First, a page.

The scope and content of this FAQ is to go beyond just answering the
frequently asked questions.  I am including pointers to assembly
language treasure troves that are hidden on the Internet.  I believe
that this will enhance the FAQ's value not only to the novices but also
to the old hands.

For the ease of determining what has changed since the last FAQ, the
Table of Contents will have "REVISED" at the end of the subject line for
all revised subjects.  If more than one FAQ revision has been missed,
the "Last Changed:" entry at the end of each subject can be used to
determine which subjects have been revised during the intervening

The information in this FAQ is free for all to use as long as you
acknowledge the source.  This FAQ can be reproduced in part or in its
entirety as long as the copyright is included.  This FAQ can be made
available on public servers, like ftp, gopher or WWW servers.  Please do
not modify the file, such as converting it into some other format,
without prior permission of the author.

All references to files and locations are in Uniform Resource Locators
(URLs) format.  Some web browser will be able to use these URLs directly
as hot links.  If the format is not clear to you, get RFC 1738.  It is
available from:

Suggestions for changes and comments are always welcome.  They can be
posted to either newsgroup or e-mailed directly to me.

This FAQ was created and maintained by Raymond Moon before I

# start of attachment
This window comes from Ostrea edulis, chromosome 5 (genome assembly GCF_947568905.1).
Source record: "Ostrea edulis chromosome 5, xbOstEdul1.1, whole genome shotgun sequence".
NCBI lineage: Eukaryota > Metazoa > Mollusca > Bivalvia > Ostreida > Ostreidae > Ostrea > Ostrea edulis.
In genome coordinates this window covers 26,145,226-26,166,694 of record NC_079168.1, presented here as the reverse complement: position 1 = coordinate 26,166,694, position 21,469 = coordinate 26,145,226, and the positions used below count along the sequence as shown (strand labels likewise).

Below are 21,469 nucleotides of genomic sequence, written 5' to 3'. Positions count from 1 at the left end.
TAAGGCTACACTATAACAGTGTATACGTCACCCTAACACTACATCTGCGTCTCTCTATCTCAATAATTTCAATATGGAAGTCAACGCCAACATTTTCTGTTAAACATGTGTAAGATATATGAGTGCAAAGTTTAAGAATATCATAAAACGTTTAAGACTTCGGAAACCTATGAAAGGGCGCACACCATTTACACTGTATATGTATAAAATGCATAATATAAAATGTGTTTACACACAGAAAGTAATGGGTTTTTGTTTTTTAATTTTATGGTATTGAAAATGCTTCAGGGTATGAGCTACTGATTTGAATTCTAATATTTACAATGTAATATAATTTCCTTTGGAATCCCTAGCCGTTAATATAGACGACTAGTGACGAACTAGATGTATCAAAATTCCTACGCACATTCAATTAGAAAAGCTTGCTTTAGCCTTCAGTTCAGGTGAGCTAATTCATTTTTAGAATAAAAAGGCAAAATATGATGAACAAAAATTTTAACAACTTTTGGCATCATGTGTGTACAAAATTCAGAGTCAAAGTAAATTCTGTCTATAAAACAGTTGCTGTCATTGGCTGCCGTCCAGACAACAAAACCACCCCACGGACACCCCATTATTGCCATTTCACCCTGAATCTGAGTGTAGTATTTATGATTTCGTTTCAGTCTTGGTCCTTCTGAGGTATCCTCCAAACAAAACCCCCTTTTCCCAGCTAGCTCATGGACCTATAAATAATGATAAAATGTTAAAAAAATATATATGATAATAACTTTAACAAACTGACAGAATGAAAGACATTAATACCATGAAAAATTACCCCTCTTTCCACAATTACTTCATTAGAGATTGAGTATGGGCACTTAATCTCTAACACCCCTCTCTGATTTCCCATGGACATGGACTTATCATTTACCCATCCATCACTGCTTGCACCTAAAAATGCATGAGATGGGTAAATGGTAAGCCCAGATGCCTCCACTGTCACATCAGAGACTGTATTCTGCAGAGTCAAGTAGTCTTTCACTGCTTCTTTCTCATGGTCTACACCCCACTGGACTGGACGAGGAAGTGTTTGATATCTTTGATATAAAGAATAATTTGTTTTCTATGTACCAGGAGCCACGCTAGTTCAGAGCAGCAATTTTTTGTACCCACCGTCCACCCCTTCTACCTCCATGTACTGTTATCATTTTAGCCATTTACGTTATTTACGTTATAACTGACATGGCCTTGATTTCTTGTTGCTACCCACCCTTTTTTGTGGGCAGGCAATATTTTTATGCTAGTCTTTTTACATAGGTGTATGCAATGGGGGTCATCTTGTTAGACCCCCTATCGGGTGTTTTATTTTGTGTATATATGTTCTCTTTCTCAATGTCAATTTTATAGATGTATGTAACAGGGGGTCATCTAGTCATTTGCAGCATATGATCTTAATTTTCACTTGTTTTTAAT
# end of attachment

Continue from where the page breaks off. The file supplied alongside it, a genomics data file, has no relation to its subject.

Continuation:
took it over.  Many thanks to Ray for the effort in creating
this FAQ.  Even though most of the links and names have been changed
to mine, the credit still goes to Ray for the work he did.  Thanks Ray.

Author: Benjamin David Lunt,
Copyright 2004 - Forever Young Software
Last Changed: 3 Mar 2004

Return to the Table Of Contents------------------------------
Subject: 2. Table of Contents
1.  Introduction And Intent
2.  Table Of Contents                                           REVISED
3.  TASM Ideal Mode
4.  Inprise TASM Information
5.  Inprise Tools/Windows 95 Interworking Patches Available
6.  FREELIB, Version 3.0
7.  TASM Source Code Available on the Internet
8.  TASM Version 5.0 Patch
9.  Inprise's TASM Newsgroup
10. TASM MMX and 3DNow Macros                                   REVISED

Subject: 3. TASM Ideal Mode

TASM, Inpise's Borland Turbo Assembler, supports an alternative to MASM
emulation.  This is known as Ideal mode and provides several advantages
over MASM.  The key (questionable) disadvantage, of course, is that MASM
style assemblers cannot assemble Ideal mode programs.


Square brackets are used consistently to refer to memory contents.
Notice that size qualifiers are not necessary when TASM has enough